by Dr. Alan Pressman, DMD
We have had issues in our practice with female patients who are taking bisphosphonates for osteoporosis. Because one of the side effects of bisphosphonates can be osteonecrosis of the jaw, these patients are warned not to have any extensive dental work such as extractions, periodontal surgery or implants. While a crown restoration is often the recommended course of treatment, many of these patients – most of whom are elderly – are reluctant or unable to spend the money required for a permanent crown. Fortunately, a much more affordable option is now available to these patients in the form of DMG’s LuxaCrown, a semi-permanent crown material that lasts up to five years. LuxaCrown exhibits excellent fracture toughness, flexural strength, optimal mechanical properties, polishability and versatility. Importantly, LuxaCrown restorations are manufactured chairside and thus generate significant time savings as well as cost savings for the patient.
A 67-year-old female patient presented to our office with a loose tooth. Clinical examination revealed recurrent decay under a 30-year-old crown on tooth #30 as well as mobility of the crown (Figure 1). On removal of the crown, decay was noted throughout the pulpal floor of the tooth (Figure 2). Because the patient is on bisphosphonates, I ruled out extraction and an implant as a course of treatment. We took a periapical of the tooth to determine full decay and root length (Figure 3) and concluded that the root length was adequate.
I came up with a plan to bi-cuspidize the molar and rebuild using 2 posts and LuxaCrown. I describe LuxaCrown to patients as a semi-permanent material. I took a VPS impression using a matrix material and temporary tray to fabricate the restoration. I anesthetized the area with a fast-onset anesthetic. Using a CO2 laser, I gently finished the sectioning the roots where the decay had started to penetrate. I also cleaned up the tissue around the roots and removed the remaining caries (Figure 3). The canals were prepared with a suitable reamer, rinsed with water and dried with a paper point. I cemented two glass fiber-reinforced composite posts (LuxaPost, DMG America) with a self-etch, self-adhesive resin cement. Using a dual-curing universal adhesive and a core build-up material made with zirconia (LuxaCore Z Dual, DMG), we then rebuilt the cores (Figure 4). We were careful to prepare the roots with adequate ferrule on clean tooth structure. The trick to using a matrix impression is to remove a small amount of the impression material. It is always easier to start with excess material and then trim back than to add material in case of a deficit.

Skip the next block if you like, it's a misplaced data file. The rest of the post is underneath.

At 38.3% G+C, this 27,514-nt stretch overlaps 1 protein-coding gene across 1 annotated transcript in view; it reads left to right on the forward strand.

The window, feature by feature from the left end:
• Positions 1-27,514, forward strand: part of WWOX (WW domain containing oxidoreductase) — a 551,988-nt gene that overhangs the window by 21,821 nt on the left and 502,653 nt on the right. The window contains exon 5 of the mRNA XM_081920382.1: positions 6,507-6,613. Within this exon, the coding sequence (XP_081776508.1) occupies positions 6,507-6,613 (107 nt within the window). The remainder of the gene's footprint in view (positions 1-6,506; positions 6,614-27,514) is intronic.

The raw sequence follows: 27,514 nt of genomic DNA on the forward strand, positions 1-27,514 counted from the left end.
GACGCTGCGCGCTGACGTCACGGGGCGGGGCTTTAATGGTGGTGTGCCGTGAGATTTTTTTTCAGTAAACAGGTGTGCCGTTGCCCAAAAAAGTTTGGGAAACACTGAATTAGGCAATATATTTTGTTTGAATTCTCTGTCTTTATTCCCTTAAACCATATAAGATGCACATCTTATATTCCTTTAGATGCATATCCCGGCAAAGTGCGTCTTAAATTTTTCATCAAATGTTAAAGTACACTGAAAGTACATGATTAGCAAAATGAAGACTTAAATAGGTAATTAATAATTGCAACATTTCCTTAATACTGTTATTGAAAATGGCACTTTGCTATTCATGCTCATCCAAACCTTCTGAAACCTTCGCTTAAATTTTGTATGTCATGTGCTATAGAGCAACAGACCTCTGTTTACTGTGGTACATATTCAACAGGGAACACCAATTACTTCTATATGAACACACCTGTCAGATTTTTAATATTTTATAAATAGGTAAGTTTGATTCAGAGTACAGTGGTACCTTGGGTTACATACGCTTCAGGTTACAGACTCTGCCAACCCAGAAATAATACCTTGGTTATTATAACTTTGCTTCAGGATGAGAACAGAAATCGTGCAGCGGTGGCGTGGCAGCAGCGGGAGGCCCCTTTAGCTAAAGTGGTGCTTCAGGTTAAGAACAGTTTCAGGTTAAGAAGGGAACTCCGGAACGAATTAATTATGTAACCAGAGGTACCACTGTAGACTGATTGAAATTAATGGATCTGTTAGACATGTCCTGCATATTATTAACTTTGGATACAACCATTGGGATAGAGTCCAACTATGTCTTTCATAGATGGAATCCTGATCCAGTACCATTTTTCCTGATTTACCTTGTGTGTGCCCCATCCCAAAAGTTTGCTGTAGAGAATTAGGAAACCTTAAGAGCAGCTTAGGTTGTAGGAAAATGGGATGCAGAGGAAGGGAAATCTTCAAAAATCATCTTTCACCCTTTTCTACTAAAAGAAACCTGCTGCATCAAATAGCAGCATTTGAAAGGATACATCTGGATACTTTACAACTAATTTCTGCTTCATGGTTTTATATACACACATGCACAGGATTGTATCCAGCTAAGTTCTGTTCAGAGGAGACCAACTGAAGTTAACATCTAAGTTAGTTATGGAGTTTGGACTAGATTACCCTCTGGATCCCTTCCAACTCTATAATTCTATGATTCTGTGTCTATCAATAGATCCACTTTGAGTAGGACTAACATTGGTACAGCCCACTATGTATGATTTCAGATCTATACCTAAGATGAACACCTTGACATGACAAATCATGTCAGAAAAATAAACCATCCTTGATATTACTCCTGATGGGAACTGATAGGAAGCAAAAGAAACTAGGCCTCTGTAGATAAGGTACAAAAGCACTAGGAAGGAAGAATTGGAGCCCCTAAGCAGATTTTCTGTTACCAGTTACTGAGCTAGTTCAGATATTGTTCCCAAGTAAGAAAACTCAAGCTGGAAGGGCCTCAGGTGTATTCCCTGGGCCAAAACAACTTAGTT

I injected a semi-permanent crown and bridge material (LuxaCrown, DMG) from the bottom of the impression and filled without raising the syringe to prevent voids. The crowns were shaped using a double-sided diamond disc and carbide finishing burrs. I then polished them using a polishing system. I tried to make the splinted crowns as cleansable as possible. When trimming the semi-permanent crown, it is denser and stronger than a methyl-methacylate temp material. The final restoration (Figures 5 and 6), was cemented in with a self-adhesive resin cement. The patient was very pleased with the fit, aesthetics, cost and time required to place the restoration.
Adding LuxaCrown to my armamentarium has given me a new option to offer not only patients suffering from osteoporosis, but any patient who needs a durable restoration but whose health or financial issues make a permanent restoration infeasible.